It’s also worth mentioning that drinking alcohol and caffeinated beverages, will also affect your digestion and not for the better! Caffeine can linger in your system for hours so that 4pm cuppa can come back to haunt you in the middle of night. Alcohol is also a natural stimulant so it’s definitely worth watching how much you drink.

What you can do…

Moderation is very important when it comes to what you eat – a couple of sweet treats here and there is unlikely to affect you, but piling extra carbohydrates on your plate every day definitely will. That’s why I’d recommend focusing on nutrient-rich winter warmers – stews and soups can be a great source of essential vitamins and minerals, providing you with several good portions of your 5 a day.

Try to watch your intake of alcohol and caffeine – the odd glass of wine is fine but three or four cups of coffee or tea a day definitely isn’t! Make sure you’re drinking plenty of plain water and, if you do feel a bit bloated after a big meal, you could try one of our digestive bitters, such as Digestisan, which can help you to breakdown food in the digestive tract, preventing a number of unpleasant symptoms.

5 – Stress, stress, stress

Winter can definitely be an expensive time of year and all of these extra costs can leave you feeling a bit anxious about your bank balance. This, in addition to spending time around your family, can naturally leave you awake in the middle of the night, contemplating your problems.

However, nothing will kill your sleep cycle quite like stress and its impact is well documented. One survey published in the American Psychological Society, revealed that 43% of participants felt that stress had interrupted their sleep and that 37% feel tired because of stress.2  As a result, most aren’t getting the amount of sleep that they need to function, which in turn can affect their stress levels and have serious repercussions for their cognitive function and memory.

What you can do…

Take a step back from your problems and try to prioritise. When it comes to celebrations like New Year or other festivities, preparation really is key so don’t be afraid to start planning for these earlier in the year. It’s also important that you don’t forget about yourself and set aside some ‘me-time’ everyday so you can focus on yourself.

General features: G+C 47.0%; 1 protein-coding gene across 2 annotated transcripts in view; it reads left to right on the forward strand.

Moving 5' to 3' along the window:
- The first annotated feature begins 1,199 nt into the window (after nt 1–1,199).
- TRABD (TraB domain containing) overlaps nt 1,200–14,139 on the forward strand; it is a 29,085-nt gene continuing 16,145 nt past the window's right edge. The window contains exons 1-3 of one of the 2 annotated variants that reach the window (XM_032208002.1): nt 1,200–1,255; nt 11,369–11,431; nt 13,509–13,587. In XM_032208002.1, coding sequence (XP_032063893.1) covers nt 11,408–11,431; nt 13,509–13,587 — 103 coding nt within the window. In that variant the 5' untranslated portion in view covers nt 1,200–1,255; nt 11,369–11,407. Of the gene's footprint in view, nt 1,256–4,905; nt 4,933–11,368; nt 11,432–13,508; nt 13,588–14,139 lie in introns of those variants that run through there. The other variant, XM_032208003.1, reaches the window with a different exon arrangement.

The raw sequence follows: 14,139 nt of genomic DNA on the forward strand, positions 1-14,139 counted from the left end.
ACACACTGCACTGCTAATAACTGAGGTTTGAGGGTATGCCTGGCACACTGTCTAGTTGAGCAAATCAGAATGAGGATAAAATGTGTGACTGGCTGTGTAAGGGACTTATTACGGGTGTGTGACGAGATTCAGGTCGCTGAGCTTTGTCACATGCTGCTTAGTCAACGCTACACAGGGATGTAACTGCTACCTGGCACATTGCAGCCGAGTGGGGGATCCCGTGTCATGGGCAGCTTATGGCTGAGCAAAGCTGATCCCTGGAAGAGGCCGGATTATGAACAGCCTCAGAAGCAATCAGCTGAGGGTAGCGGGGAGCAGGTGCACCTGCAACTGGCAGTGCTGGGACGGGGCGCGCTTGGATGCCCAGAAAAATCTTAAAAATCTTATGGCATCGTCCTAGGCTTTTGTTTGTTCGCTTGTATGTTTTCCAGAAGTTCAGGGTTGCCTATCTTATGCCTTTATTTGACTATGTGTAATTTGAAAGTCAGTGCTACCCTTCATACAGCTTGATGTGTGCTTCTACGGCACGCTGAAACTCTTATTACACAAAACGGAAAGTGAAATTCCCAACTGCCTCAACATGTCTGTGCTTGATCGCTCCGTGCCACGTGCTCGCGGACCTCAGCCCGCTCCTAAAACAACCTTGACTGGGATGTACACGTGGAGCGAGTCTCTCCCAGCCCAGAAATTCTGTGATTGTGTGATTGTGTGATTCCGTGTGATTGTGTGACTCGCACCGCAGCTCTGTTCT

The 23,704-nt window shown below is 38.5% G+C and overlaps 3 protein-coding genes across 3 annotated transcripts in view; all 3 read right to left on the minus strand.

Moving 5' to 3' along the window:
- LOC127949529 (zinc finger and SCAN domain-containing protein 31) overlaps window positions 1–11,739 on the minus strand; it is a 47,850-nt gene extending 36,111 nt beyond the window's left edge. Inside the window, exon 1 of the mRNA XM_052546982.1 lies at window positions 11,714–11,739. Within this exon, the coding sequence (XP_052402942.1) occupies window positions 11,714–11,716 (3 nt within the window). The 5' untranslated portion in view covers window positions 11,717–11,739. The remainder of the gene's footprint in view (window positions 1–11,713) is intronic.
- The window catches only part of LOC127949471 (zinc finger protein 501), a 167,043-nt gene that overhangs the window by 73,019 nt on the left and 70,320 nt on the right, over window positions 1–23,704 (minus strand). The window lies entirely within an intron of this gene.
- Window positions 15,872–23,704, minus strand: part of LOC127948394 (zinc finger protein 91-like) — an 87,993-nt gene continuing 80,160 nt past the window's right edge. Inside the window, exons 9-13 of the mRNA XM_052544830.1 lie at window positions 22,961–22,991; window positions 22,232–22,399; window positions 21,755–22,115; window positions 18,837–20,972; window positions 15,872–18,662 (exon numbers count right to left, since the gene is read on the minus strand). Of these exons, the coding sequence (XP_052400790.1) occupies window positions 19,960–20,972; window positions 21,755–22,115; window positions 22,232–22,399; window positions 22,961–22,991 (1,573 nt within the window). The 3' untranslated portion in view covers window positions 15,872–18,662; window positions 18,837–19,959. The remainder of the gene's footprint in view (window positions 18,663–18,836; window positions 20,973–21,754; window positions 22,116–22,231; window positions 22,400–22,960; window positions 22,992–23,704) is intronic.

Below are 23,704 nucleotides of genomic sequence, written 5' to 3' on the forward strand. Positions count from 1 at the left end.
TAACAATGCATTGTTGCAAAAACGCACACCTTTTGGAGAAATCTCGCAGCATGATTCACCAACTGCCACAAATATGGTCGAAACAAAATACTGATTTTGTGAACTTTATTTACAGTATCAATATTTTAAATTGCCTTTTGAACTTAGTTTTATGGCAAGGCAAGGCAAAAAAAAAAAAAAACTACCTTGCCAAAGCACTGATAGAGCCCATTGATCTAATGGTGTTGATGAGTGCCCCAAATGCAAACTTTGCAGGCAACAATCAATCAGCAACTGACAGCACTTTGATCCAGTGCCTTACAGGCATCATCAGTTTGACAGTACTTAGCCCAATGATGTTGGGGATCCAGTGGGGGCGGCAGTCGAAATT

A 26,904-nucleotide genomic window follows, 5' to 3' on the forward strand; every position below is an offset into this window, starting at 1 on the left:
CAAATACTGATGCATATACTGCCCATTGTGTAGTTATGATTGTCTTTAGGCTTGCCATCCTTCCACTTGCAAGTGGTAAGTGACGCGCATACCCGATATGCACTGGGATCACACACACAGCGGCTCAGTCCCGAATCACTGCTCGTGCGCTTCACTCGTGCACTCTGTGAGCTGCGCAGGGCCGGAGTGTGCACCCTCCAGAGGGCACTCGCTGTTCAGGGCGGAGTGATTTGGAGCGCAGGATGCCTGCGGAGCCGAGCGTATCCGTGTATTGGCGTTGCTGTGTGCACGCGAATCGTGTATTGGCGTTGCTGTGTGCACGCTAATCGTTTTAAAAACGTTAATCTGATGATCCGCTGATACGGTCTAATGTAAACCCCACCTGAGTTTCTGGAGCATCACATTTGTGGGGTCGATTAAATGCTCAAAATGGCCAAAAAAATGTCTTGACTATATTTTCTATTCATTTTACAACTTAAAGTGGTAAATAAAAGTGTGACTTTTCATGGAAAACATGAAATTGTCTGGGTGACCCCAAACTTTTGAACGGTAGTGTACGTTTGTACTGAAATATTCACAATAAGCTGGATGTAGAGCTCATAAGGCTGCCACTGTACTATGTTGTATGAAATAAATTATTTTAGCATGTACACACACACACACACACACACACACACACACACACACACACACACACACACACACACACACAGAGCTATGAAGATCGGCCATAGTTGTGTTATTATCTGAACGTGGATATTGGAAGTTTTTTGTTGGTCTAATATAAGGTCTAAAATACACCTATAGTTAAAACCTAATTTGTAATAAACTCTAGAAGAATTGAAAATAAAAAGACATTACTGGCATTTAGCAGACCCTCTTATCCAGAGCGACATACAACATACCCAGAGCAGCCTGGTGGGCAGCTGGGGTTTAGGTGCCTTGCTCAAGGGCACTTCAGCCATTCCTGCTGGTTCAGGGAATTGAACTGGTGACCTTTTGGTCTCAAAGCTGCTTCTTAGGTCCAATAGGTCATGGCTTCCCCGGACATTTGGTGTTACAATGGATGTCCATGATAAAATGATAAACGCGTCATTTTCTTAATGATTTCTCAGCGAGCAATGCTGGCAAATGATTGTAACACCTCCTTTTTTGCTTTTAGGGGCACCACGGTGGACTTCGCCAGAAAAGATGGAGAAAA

You may find practicing mindfulness useful – this should enable you to calm your mind and prevent any niggling thoughts from interrupting your sleep; for more information, check out my blog ‘Steps to put a stop to negative thinking.’ You could even try a gentle, low-impact form of exercise such as yoga or tai chi, which can teach you deep breathing techniques to help you cope with stress better.

However, if you still find yourself waking up in a cold sweat, worrying about bills or presents, you could try a gentle herbal stress remedy, such as our AvenaCalm, which is licensed for mild symptoms of stress and anxiety. 

“This works great for me, keeps me relaxed.”

A.Vogel Dormeasan Sleep Valerian-Hops Oral Drops | Sleeping Aid | Extracts of Fresh Valerian Root

Herbal sleep remedy containing organically grown valerian root and hops. Fresh herb tincture.
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Here's what I recommend

As the A. Vogel Sleep advisor, I recommend Dormeasan®, a natural sleep remedy made from fresh extracts of Valerian root and Hops.

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The wrong sleep position can not only negatively impact the quality of your sleep, it can also have an impact your posture, your joints, your digestion and even your face by making wrinkles worse!